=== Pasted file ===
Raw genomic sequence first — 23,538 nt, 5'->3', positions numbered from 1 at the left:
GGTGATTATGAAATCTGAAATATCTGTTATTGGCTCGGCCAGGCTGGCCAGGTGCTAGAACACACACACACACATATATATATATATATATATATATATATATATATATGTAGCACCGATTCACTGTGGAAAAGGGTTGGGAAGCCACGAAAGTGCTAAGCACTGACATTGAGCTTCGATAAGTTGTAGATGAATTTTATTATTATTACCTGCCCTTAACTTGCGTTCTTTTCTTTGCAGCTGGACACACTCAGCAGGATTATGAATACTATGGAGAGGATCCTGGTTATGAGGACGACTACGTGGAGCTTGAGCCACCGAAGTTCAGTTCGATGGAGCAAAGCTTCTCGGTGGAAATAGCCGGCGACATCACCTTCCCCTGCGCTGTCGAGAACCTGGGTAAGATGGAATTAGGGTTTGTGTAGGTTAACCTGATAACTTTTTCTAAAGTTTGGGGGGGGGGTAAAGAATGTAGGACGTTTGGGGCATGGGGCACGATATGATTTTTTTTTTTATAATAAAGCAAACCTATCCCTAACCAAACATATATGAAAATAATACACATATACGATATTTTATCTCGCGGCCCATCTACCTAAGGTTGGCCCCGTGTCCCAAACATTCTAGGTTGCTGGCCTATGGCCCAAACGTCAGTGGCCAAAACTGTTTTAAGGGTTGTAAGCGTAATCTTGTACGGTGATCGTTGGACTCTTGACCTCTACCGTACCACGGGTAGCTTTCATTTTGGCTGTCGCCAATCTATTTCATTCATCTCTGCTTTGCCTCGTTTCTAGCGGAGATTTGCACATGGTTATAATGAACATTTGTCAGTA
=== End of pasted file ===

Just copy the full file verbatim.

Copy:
Raw genomic sequence first — 23,538 nt, 5'->3', positions numbered from 1 at the left:
GGTGATTATGAAATCTGAAATATCTGTTATTGGCTCGGCCAGGCTGGCCAGGTGCTAGAACACACACACACACATATATATATATATATATATATATATATATATATATGTAGCACCGATTCACTGTGGAAAAGGGTTGGGAAGCCACGAAAGTGCTAAGCACTGACATTGAGCTTCGATAAGTTGTAGATGAATTTTATTATTATTACCTGCCCTTAACTTGCGTTCTTTTCTTTGCAGCTGGACACACTCAGCAGGATTATGAATACTATGGAGAGGATCCTGGTTATGAGGACGACTACGTGGAGCTTGAGCCACCGAAGTTCAGTTCGATGGAGCAAAGCTTCTCGGTGGAAATAGCCGGCGACATCACCTTCCCCTGCGCTGTCGAGAACCTGGGTAAGATGGAATTAGGGTTTGTGTAGGTTAACCTGATAACTTTTTCTAAAGTTTGGGGGGGGGGTAAAGAATGTAGGACGTTTGGGGCATGGGGCACGATATGATTTTTTTTTTTATAATAAAGCAAACCTATCCCTAACCAAACATATATGAAAATAATACACATATACGATATTTTATCTCGCGGCCCATCTACCTAAGGTTGGCCCCGTGTCCCAAACATTCTAGGTTGCTGGCCTATGGCCCAAACGTCAGTGGCCAAAACTGTTTTAAGGGTTGTAAGCGTAATCTTGTACGGTGATCGTTGGACTCTTGACCTCTACCGTACCACGGGTAGCTTTCATTTTGGCTGTCGCCAATCTATTTCATTCATCTCTGCTTTGCCTCGTTTCTAGCGGAGATTTGCACATGGTTATAATGAACATTTGTCAGTA